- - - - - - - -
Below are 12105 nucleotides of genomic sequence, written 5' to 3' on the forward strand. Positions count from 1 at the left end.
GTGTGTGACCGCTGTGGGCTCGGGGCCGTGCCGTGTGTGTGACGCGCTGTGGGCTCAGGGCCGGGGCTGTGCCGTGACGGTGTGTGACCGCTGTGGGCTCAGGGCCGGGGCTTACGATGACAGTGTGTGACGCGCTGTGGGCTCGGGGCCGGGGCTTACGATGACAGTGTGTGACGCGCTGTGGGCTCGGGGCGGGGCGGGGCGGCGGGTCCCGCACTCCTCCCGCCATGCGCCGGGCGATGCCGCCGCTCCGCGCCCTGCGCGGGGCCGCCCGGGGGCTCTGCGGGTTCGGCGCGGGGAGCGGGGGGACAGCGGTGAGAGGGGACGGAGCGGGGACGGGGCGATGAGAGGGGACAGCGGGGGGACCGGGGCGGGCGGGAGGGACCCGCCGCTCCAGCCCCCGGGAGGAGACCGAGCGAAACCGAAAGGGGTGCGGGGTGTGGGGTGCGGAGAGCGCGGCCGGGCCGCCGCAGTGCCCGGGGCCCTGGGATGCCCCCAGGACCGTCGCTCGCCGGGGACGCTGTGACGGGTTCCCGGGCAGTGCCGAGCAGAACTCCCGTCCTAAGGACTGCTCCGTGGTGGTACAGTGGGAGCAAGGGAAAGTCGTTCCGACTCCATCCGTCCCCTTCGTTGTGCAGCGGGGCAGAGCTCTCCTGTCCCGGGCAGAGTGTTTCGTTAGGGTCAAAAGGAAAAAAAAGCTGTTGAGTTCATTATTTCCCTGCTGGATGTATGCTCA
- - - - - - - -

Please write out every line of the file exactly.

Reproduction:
Below are 12105 nucleotides of genomic sequence, written 5' to 3' on the forward strand. Positions count from 1 at the left end.
GTGTGTGACCGCTGTGGGCTCGGGGCCGTGCCGTGTGTGTGACGCGCTGTGGGCTCAGGGCCGGGGCTGTGCCGTGACGGTGTGTGACCGCTGTGGGCTCAGGGCCGGGGCTTACGATGACAGTGTGTGACGCGCTGTGGGCTCGGGGCCGGGGCTTACGATGACAGTGTGTGACGCGCTGTGGGCTCGGGGCGGGGCGGGGCGGCGGGTCCCGCACTCCTCCCGCCATGCGCCGGGCGATGCCGCCGCTCCGCGCCCTGCGCGGGGCCGCCCGGGGGCTCTGCGGGTTCGGCGCGGGGAGCGGGGGGACAGCGGTGAGAGGGGACGGAGCGGGGACGGGGCGATGAGAGGGGACAGCGGGGGGACCGGGGCGGGCGGGAGGGACCCGCCGCTCCAGCCCCCGGGAGGAGACCGAGCGAAACCGAAAGGGGTGCGGGGTGTGGGGTGCGGAGAGCGCGGCCGGGCCGCCGCAGTGCCCGGGGCCCTGGGATGCCCCCAGGACCGTCGCTCGCCGGGGACGCTGTGACGGGTTCCCGGGCAGTGCCGAGCAGAACTCCCGTCCTAAGGACTGCTCCGTGGTGGTACAGTGGGAGCAAGGGAAAGTCGTTCCGACTCCATCCGTCCCCTTCGTTGTGCAGCGGGGCAGAGCTCTCCTGTCCCGGGCAGAGTGTTTCGTTAGGGTCAAAAGGAAAAAAAAGCTGTTGAGTTCATTATTTCCCTGCTGGATGTATGCTCA